Spinal stenosis has never been more popular to the general public than it is this summer, as New York Mets’ third baseman and team captain David Wright battles the condition.
Google and social media are hotbeds of panicked fan questions about spinal stenosis and how it will affect Wright’s season going forward, and ultimately, his career.
In late May, sports media outlets reported that Wright, who had been battling back pain and hamstring tightness since April, would cease baseball activities for at least a week due to this narrowing of his spinal column. He was also prescribed mediation and back and core strengthening exercises with a physical therapist.
Over a month later, online articles continue to be updated, and the nervous questions multiply.
A recent ESPN article says Wright claims his spinal stenosis comes from a variety of factors, including having been born with a narrower spinal cavity than the average person, calcium deposits that accumulated after a 2011 stress fracture, and the long-term effects of discs on swinging a baseball bat and other twisting motions.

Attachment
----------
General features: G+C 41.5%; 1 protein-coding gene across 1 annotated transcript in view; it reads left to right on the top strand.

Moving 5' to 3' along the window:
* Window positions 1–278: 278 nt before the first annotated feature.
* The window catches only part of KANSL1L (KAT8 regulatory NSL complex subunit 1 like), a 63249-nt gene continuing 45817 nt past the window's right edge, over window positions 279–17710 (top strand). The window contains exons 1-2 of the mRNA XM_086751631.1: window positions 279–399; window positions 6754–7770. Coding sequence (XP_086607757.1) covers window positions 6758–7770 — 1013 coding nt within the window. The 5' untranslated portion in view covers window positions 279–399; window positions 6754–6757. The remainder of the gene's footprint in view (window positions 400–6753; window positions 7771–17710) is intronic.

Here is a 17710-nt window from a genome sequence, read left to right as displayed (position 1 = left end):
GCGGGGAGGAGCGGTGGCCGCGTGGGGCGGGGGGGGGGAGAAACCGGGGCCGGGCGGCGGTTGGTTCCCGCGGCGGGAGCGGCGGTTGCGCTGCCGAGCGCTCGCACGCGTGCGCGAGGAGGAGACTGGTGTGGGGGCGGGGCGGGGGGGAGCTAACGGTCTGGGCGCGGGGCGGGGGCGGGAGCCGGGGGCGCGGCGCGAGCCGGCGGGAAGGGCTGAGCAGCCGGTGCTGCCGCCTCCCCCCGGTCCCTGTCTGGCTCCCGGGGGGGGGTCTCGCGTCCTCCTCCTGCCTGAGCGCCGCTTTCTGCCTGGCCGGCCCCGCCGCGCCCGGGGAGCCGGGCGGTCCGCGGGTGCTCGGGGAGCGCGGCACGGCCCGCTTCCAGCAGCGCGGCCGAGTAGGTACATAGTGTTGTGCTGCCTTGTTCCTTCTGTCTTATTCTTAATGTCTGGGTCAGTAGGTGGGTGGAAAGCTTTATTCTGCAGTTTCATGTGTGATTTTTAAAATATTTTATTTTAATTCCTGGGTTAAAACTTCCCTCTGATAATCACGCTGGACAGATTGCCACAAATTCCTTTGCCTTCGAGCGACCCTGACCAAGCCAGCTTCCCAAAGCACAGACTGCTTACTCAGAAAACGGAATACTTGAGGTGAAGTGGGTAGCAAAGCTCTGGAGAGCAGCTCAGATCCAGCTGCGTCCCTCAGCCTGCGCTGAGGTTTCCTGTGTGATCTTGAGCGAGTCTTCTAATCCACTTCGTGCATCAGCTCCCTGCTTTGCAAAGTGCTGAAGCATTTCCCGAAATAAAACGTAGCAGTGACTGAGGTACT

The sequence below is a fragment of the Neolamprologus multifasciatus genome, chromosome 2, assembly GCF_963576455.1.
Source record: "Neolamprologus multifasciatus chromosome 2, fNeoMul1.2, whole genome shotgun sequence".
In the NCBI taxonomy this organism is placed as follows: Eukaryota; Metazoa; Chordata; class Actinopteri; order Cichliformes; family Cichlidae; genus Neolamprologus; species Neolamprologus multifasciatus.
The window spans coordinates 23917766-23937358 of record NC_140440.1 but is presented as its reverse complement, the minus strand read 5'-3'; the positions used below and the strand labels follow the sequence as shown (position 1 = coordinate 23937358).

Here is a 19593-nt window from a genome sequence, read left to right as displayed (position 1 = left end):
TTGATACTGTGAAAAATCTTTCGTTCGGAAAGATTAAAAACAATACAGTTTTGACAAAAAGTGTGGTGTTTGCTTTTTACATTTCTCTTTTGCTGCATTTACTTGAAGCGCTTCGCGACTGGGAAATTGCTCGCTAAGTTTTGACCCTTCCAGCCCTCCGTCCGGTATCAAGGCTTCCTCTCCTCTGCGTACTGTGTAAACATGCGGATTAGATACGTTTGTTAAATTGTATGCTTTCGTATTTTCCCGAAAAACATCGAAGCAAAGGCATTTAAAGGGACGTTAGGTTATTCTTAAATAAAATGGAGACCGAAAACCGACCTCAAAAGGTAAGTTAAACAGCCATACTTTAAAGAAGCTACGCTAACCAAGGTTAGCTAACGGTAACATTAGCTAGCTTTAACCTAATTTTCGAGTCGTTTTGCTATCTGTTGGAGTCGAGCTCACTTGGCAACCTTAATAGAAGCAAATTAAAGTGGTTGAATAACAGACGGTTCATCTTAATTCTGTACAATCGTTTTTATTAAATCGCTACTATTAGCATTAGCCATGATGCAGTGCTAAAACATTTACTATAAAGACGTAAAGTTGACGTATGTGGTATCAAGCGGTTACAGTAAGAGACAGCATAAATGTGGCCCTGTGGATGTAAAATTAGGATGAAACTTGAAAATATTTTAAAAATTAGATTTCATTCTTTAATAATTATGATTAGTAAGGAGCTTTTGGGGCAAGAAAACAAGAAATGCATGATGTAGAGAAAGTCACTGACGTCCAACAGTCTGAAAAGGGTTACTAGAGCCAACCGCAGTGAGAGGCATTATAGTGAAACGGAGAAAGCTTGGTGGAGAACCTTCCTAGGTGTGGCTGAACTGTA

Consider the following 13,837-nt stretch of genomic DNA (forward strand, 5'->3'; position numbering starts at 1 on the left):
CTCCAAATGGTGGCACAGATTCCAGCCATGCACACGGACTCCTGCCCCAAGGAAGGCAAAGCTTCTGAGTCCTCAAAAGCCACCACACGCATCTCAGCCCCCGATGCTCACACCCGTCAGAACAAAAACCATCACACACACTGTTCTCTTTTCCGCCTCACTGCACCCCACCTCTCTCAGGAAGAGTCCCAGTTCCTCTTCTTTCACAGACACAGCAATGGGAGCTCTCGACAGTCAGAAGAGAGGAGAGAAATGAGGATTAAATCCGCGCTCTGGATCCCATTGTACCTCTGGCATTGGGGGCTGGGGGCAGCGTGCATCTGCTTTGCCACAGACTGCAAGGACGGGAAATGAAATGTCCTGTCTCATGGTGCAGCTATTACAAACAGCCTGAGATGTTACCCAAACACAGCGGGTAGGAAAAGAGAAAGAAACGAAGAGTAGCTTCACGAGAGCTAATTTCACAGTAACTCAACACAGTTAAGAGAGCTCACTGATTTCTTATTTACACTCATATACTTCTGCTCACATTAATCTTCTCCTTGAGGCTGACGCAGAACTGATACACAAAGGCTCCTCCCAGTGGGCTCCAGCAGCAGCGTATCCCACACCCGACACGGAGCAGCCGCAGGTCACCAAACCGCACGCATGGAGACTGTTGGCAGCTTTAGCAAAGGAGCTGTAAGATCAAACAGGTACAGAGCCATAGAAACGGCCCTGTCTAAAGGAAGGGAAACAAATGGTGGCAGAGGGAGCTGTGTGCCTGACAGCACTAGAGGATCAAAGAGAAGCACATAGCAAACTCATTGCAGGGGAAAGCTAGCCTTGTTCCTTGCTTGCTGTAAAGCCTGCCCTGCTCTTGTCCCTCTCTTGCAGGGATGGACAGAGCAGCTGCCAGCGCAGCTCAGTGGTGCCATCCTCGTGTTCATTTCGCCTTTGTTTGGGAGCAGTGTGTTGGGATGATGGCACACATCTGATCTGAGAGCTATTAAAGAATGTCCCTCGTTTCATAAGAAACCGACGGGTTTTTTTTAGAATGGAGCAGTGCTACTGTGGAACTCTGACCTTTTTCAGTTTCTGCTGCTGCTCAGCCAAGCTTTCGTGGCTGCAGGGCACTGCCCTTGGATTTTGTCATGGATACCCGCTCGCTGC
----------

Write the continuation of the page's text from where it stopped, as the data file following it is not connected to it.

Never having met or treated Wright, a surgeon consulted by the sports media leader posited by reading the patient case that his condition could be managed long-term by conservative treatment options. Noting that Wright is treated by world-class surgeons, this doctor’s prognosis was positive.
The Mets were hoping that Wright would be ready to return by the All-Star Break in mid-July, the latest news indicates he won’t be ready to get back to third base for the foreseeable future. He hasn’t been cleared by his medical team, and it will probably be a little while after that before he actually suits up.
The outlook, or prognosis, for spinal stenosis varies and depends on the severity of symptoms at the start of and during treatment. Ultimately, Wright’s outlook depends on how well he responds to treatment. So far, he’s still in recovery. However, there is still hope that he can get back in orange and blue this year, if not for the All-Star Game, perhaps in time for the postseason.